"Good," said Carris. "This wind is pretty strong. We'd better get back toward the airport. I think we have enough altitude now."
Just before we got to the field, we found another thermal, a good one, and we circled and circled up to 4,500 feet. "Well," said Carris, "what do you know. We might as well go on for a while. Try it downwind this time. Over there." And he pointed to the southwest.
We found another thermal at 1,500 feet just west of Waverly, where Route 17 almost dips into Pennsylvania, and another, a very weak one, east of town, to keep us going. But then, south of Owego, we couldn't find anything. We hit one bad sink area that dropped us remorselessly 1,000 feet in two minutes, and soon we were down to 1,500 feet, without a sign of a cloud. We went down to 1,200 feet, to 1,000—and Carris began to look for a field. Then, at 600 feet, with some of the neighboring hills already above us, we found a wind blowing up a little ridge. We arose, briefly, and then the ridge current ran into a thermal. Up we went, like a kite, to 4.000 wonderful feet. I wondered if Carris was perspiring, too.
We crossed over the Tri-Cities Airport, and we still had 3,000 feet. Carris looked at his watch. It was after one o'clock. "In five minutes," he said, "we'll have been up for three hours. There must be a restaurant somewhere down there. What do you say?"
That was about all of the cross-country. We landed and called back to Elmira to tell them where to send the towplane. We ate lunch and explained to an endless horde of weekend power pilots how the 2-25 got into the air and what made it stay there and why. Some of them were fascinated; some of them looked at us and shook their heads.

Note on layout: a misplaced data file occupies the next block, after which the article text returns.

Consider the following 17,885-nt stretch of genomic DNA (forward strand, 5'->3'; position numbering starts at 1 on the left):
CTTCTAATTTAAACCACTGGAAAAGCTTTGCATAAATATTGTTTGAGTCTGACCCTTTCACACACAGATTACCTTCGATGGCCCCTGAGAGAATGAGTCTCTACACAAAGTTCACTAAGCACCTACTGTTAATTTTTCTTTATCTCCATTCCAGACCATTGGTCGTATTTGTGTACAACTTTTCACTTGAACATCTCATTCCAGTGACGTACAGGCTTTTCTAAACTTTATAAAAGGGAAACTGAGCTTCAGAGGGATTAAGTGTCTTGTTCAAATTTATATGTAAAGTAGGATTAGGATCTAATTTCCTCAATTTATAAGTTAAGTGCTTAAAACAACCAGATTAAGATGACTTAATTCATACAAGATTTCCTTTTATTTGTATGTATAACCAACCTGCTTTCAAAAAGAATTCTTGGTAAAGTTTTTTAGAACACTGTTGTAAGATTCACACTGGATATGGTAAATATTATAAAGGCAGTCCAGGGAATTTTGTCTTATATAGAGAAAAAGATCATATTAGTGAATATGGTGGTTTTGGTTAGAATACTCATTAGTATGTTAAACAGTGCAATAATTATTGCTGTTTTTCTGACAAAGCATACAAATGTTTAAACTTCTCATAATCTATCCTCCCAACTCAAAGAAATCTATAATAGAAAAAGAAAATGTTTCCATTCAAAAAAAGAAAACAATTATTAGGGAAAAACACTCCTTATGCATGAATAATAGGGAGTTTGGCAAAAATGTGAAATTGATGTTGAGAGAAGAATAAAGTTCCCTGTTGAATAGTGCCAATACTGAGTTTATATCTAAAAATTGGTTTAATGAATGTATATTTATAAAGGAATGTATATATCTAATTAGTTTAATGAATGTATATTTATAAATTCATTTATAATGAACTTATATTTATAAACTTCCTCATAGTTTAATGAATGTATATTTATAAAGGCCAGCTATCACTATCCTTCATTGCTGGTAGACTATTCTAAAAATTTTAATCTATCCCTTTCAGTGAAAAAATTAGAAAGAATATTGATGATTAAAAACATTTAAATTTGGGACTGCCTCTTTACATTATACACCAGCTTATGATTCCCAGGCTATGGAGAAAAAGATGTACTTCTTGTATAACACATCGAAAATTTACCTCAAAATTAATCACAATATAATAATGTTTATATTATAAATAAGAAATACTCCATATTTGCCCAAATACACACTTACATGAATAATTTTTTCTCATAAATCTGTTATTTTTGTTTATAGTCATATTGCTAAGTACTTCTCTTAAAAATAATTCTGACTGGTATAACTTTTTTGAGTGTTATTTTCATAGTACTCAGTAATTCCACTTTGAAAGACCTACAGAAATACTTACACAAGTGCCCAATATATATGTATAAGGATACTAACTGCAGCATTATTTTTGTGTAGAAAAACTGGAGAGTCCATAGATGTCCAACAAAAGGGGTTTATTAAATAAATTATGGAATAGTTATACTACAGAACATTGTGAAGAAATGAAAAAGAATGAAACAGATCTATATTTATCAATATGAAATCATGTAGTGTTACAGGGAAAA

On Sunday, just before I left, Paul Schweizer had them roll out a 1-23. This is one of the famous mass-production competition sailplanes, which have performed with great distinction against even the custom-built American and foreign sailplanes of the world. "This isn't ordinarily part of the course," he said, "but we thought maybe you might like to fly the 1-23."
"You won't have any trouble," said Carris, as he locked the canopy. "It's just like the 1-26, only faster."
It was a gloomy day, and there were no thermals, but there was good lift around the edge of the thunderstorms that crossed the valley that morning, and the 1-23 scorned the earth below. We went across the sky over Chemung County Airport like a swallow. We circled Harris Hill, standing on one wing. We flashed down the ridge, scattering hawks behind us. We climbed to 5,000 feet. I did some wingovers and lazy eights. I started to do a loop and changed my mind. "Watch it, boy," I said. "You're not that kind of a pilot anymore." Finally, because I had to catch a flight for home, I took the 1-23 back to the airport, whirled around the field one more time and slid down the sky to a landing. Like a feather.
Carris, I decided, was a good instructor. More than that, he was a pleasant man to spend a long afternoon with at an airport in Endicott, N.Y. I shook his hand. The Schweizers came out and shook hands, too. Maybe they were only happy to get their nice sailplane back, but they were far too hospitable to mention that.
"Come back," they said. "Anytime."